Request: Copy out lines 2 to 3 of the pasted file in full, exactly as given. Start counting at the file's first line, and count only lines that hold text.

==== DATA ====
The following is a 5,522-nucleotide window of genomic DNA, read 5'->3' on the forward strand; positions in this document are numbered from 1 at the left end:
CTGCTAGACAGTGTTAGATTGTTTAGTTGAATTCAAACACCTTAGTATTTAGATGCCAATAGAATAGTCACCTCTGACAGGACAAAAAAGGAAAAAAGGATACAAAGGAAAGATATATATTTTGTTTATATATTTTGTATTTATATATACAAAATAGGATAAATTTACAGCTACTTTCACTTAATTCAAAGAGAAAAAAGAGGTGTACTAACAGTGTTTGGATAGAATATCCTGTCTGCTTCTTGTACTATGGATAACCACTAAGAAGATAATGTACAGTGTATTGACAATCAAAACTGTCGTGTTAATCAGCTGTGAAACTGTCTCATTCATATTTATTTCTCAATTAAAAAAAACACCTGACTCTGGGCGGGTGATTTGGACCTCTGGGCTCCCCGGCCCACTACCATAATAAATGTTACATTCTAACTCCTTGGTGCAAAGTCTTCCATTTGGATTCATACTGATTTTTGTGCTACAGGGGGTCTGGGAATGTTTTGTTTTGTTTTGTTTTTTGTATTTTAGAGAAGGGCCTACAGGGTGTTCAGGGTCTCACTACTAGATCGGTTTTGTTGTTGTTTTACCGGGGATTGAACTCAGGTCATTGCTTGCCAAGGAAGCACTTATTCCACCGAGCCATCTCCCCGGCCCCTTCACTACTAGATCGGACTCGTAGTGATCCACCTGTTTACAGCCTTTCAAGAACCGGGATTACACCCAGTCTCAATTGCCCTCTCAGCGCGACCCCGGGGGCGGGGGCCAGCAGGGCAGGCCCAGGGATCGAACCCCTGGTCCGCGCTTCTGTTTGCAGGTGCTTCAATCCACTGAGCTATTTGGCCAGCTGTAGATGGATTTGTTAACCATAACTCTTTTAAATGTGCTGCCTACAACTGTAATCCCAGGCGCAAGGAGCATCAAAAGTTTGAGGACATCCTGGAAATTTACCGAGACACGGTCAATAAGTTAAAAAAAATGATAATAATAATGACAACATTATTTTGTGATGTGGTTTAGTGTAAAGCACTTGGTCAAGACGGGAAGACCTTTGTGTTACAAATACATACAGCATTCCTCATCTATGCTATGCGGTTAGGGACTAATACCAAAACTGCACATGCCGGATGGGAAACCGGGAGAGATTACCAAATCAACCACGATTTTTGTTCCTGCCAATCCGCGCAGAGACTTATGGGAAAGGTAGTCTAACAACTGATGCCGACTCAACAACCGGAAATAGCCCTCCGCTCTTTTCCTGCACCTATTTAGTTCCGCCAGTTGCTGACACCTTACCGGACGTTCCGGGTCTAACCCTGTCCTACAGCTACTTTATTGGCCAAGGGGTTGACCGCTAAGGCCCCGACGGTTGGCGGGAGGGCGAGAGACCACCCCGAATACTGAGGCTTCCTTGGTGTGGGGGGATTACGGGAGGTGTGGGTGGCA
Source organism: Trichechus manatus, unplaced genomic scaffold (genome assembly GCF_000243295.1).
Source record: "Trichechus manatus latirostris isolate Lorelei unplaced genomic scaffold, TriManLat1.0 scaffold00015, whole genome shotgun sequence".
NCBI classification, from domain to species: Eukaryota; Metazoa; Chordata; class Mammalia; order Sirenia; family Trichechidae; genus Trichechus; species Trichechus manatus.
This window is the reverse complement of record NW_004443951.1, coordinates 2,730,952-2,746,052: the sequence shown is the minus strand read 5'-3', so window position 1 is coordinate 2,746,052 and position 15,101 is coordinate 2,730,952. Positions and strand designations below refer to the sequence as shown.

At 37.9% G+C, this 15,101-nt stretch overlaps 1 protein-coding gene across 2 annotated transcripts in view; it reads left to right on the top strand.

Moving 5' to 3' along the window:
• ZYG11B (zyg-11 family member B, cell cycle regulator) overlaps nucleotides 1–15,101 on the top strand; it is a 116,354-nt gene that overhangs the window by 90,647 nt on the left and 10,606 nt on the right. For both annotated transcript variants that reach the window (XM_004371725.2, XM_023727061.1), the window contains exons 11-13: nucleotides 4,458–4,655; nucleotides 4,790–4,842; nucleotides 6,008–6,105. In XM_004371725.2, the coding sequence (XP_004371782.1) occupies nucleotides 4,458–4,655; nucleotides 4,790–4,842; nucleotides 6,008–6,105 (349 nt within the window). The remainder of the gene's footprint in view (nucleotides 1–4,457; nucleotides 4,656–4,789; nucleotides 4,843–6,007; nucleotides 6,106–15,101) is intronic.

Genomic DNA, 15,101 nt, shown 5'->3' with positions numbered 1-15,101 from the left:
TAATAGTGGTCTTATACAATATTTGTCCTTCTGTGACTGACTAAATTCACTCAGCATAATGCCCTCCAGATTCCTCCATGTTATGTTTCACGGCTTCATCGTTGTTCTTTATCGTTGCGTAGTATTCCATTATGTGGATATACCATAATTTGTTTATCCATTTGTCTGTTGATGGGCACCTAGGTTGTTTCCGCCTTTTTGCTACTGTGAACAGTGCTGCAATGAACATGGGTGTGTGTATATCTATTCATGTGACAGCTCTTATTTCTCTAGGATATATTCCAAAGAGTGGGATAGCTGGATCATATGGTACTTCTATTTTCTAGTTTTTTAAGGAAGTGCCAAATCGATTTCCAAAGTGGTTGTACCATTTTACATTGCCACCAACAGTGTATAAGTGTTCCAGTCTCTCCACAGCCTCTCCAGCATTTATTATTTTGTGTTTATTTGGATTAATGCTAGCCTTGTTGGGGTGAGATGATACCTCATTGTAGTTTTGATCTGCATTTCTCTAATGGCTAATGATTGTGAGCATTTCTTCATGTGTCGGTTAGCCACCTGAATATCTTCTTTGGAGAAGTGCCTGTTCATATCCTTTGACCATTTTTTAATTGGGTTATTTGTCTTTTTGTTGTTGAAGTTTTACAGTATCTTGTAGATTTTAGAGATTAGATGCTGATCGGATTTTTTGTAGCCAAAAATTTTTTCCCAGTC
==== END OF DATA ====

CTGCTAGACAGTGTTAGATTGTTTAGTTGAATTCAAACACCTTAGTATTTAGATGCCAATAGAATAGTCACCTCTGACAGGACAAAAAAGGAAAAAAGGATACAAAGGAAAGATATATATTTTGTTTATATATTTTGTATTTATATATACAAAATAGGATAAATTTACAGCTACTTTCACTTAATTCAAAGAGAAAAAAGAGGTGTACTAACAGTGTTTGGATAGAATATCCTGTCTGCTTCTTGTACTATGGATAACCACTAAGAAGATAATGTACAGTGTATTGACAATCAAAACTGTCGTGTTAATCAGCTGTGAAACTGTCTCATTCATATTTATTTCTCAATTAAAAAAAACACCTGACTCTGGGCGGGTGATTTGGACCTCTGGGCTCCCCGGCCCACTACCATAATAAATGTTACATTCTAACTCCTTGGTGCAAAGTCTTCCATTTGGATTCATACTGATTTTTGTGCTACAGGGGGTCTGGGAATGTTTTGTTTTGTTTTGTTTTTTGTATTTTAGAGAAGGGCCTACAGGGTGTTCAGGGTCTCACTACTAGATCGGTTTTGTTGTTGTTTTACCGGGGATTGAACTCAGGTCATTGCTTGCCAAGGAAGCACTTATTCCACCGAGCCATCTCCCCGGCCCCTTCACTACTAGATCGGACTCGTAGTGATCCACCTGTTTACAGCCTTTCAAGAACCGGGATTACACCCAGTCTCAATTGCCCTCTCAGCGCGACCCCGGGGGCGGGGGCCAGCAGGGCAGGCCCAGGGATCGAACCCCTGGTCCGCGCTTCTGTTTGCAGGTGCTTCAATCCACTGAGCTATTTGGCCAGCTGTAGATGGATTTGTTAACCATAACTCTTTTAAATGTGCTGCCTACAACTGTAATCCCAGGCGCAAGGAGCATCAAAAGTTTGAGGACATCCTGGAAATTTACCGAGACACGGTCAATAAGTTAAAAAAAATGATAATAATAATGACAACATTATTTTGTGATGTGGTTTAGTGTAAAGCACTTGGTCAAGACGGGAAGACCTTTGTGTTACAAATACATACAGCATTCCTCATCTATGCTATGCGGTTAGGGACTAATACCAAAACTGCACATGCCGGATGGGAAACCGGGAGAGATTACCAAATCAACCACGATTTTTGTTCCTGCCAATCCGCGCAGAGACTTATGGGAAAGGTAGTCTAACAACTGATGCCGACTCAACAACCGGAAATAGCCCTCCGCTCTTTTCCTGCACCTATTTAGTTCCGCCAGTTGCTGACACCTTACCGGACGTTCCGGGTCTAACCCTGTCCTACAGCTACTTTATTGGCCAAGGGGTTGACCGCTAAGGCCCCGACGGTTGGCGGGAGGGCGAGAGACCACCCCGAATACTGAGGCTTCCTTGGTGTGGGGGGATTACGGGAGGTGTGGGTGGCA
Source organism: Trichechus manatus, unplaced genomic scaffold (genome assembly GCF_000243295.1).